The Young Person's Guide to the Orchestra (exc.) Benjamin Britten Download 'The Young Person's Guide to the Orchestra (exc.)' on iTunes
Catherine Bott's concert of Hall of Fame favourites includes Samuel Barber's stunning Violin Concerto.
Tonight's Hall of Fame concert kicks off in lively style with the Arrival of the Queen of Sheba which opens Act III of Handel's oratorio, Solomon, and continues with Shostakovich's gloriously free, wistful Piano Concerto No.2. The piece was written as a birthday present for the composer's 19-year old son Maxim – himself an accomplished pianist. Either side of the soulful, heart-wrenching Andante are two vivacious movements, both full of style and an overwhelming sense of fun. Shostakovich apparently hid all sorts of family references within the music – jokes that only he and Maxim would truly understand.
It's likely Bach wrote his Cello Suites between 1717-23 when he was serving as Kapellmeister in Köthen. They are, without a doubt, some of the most emotionally intense pieces in the Baroque repertoire, making the most of the emotional depth of a solo cello and using a wide range of complex playing techniques. The most famous movement, the 'Prelude' from Suite No. 1 in G, is a great example of Bach's genius; there's no accompaniment, but the harmony plays out note-by-note like a musical journey, as chords are implied over the course of a bar rather than played.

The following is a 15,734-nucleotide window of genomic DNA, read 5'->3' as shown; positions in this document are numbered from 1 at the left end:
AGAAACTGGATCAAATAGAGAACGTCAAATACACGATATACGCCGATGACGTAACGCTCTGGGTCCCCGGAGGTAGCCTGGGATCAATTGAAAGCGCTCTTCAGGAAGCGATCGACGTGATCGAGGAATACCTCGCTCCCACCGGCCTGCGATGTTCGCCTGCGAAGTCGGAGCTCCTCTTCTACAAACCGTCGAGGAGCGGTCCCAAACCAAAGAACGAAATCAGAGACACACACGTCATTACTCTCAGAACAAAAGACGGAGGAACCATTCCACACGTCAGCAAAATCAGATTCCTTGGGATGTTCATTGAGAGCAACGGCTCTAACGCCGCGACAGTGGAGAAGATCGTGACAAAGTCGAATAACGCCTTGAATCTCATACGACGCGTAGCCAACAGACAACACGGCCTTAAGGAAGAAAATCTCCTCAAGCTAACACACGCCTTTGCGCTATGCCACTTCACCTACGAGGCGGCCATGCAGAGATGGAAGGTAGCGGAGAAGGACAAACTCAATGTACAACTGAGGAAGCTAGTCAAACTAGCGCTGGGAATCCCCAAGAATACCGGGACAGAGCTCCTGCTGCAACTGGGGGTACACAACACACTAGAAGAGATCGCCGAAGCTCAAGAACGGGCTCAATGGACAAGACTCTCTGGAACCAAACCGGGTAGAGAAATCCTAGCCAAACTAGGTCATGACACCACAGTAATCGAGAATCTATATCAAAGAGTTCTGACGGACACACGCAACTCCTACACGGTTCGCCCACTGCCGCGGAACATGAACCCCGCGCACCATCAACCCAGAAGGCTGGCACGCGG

We are off to the south-eastern corner of Finland next with Sibelius and his Karelia suite. In 1893 Sibelius wrote several works for a patriotic historical pageant by students of the University of Helsinki in Viipuri, Karelia. The composer subsequently compiled the suite of three pieces from the pageant's incidental music. He held the Karelia province in particular affection. In earlier years he had been inspired by its folk music, and later he was to spend his honeymoon there.
Given the great success of the Adagio for Strings, Samuel Barber could have been forgiven for resting on his musical laurels in the late 1930s. But the American composer was having none of it: he set about working on his only Violin Concerto in 1939, just a year after the Adagio’s premiere. Today, it’s the soulful, intense middle movement of the concerto that guarantees its enduring popularity. The violin seems at times to be almost wrestling with the orchestra, before reaching a position of serene contentment – only to find itself wrought in conflict again a few moments later.
Mozart never revealed his exact motivation behind A Musical Joke, but it's thought to be a bit of a dig at sub-standard players — the music is sprinkled with clumsy, mechanical and over-repetitive musical phrases, along with passages that mimic the effects of inaccurate notation and really poor performance.
Georg Frederic Handel: Arrival of the Queen of Sheba (from ‘Solomon’)
Paul McCreesh conducts the Gabrieli Players
Dmitri Shostakovich: Piano Concerto No.2 in F major
Piano: Denis Matsuev
Valery Gergiev conducts the Orchestra of the Mariinsky Theatre
Johann Sebastian Bach: Cello Suite No.1 in G major
Cello: Stephen Isserlis
Jean Sibelius: Karelia Suite
Andrew Davis conducts the Bergen Philharmonic Orchestra
Samuel Barber: Violin Concerto
Violin: Hilary Hahn
Hugh Wolff conducts the St Paul Chamber Orchestra
Wolfgang Amadeus Mozart: A Musical Joke
Andrew Manze conducts the English Concert